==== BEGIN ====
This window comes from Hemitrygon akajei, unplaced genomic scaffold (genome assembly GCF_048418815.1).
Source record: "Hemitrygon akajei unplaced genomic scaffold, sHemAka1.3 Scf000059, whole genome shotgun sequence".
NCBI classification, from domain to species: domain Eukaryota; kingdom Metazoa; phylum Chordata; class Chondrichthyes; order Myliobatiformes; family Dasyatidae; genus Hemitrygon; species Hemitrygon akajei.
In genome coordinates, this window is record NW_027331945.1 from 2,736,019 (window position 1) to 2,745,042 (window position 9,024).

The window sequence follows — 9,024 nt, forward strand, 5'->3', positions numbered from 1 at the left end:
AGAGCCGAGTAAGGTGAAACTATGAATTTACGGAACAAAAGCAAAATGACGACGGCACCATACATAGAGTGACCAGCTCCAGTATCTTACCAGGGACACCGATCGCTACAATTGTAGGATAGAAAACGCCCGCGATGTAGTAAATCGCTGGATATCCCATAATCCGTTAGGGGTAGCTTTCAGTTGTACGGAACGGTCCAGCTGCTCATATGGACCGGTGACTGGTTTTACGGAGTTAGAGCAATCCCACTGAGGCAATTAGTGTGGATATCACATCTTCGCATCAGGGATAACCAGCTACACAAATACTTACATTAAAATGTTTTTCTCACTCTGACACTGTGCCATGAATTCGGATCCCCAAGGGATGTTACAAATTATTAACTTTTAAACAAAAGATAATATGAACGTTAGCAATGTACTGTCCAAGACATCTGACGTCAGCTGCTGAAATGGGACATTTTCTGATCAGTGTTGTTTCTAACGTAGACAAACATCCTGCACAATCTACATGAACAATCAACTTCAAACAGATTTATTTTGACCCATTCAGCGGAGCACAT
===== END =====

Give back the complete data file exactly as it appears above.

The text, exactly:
This window comes from Hemitrygon akajei, unplaced genomic scaffold (genome assembly GCF_048418815.1).
Source record: "Hemitrygon akajei unplaced genomic scaffold, sHemAka1.3 Scf000059, whole genome shotgun sequence".
NCBI classification, from domain to species: domain Eukaryota; kingdom Metazoa; phylum Chordata; class Chondrichthyes; order Myliobatiformes; family Dasyatidae; genus Hemitrygon; species Hemitrygon akajei.
In genome coordinates, this window is record NW_027331945.1 from 2,736,019 (window position 1) to 2,745,042 (window position 9,024).

The window sequence follows — 9,024 nt, forward strand, 5'->3', positions numbered from 1 at the left end:
AGAGCCGAGTAAGGTGAAACTATGAATTTACGGAACAAAAGCAAAATGACGACGGCACCATACATAGAGTGACCAGCTCCAGTATCTTACCAGGGACACCGATCGCTACAATTGTAGGATAGAAAACGCCCGCGATGTAGTAAATCGCTGGATATCCCATAATCCGTTAGGGGTAGCTTTCAGTTGTACGGAACGGTCCAGCTGCTCATATGGACCGGTGACTGGTTTTACGGAGTTAGAGCAATCCCACTGAGGCAATTAGTGTGGATATCACATCTTCGCATCAGGGATAACCAGCTACACAAATACTTACATTAAAATGTTTTTCTCACTCTGACACTGTGCCATGAATTCGGATCCCCAAGGGATGTTACAAATTATTAACTTTTAAACAAAAGATAATATGAACGTTAGCAATGTACTGTCCAAGACATCTGACGTCAGCTGCTGAAATGGGACATTTTCTGATCAGTGTTGTTTCTAACGTAGACAAACATCCTGCACAATCTACATGAACAATCAACTTCAAACAGATTTATTTTGACCCATTCAGCGGAGCACAT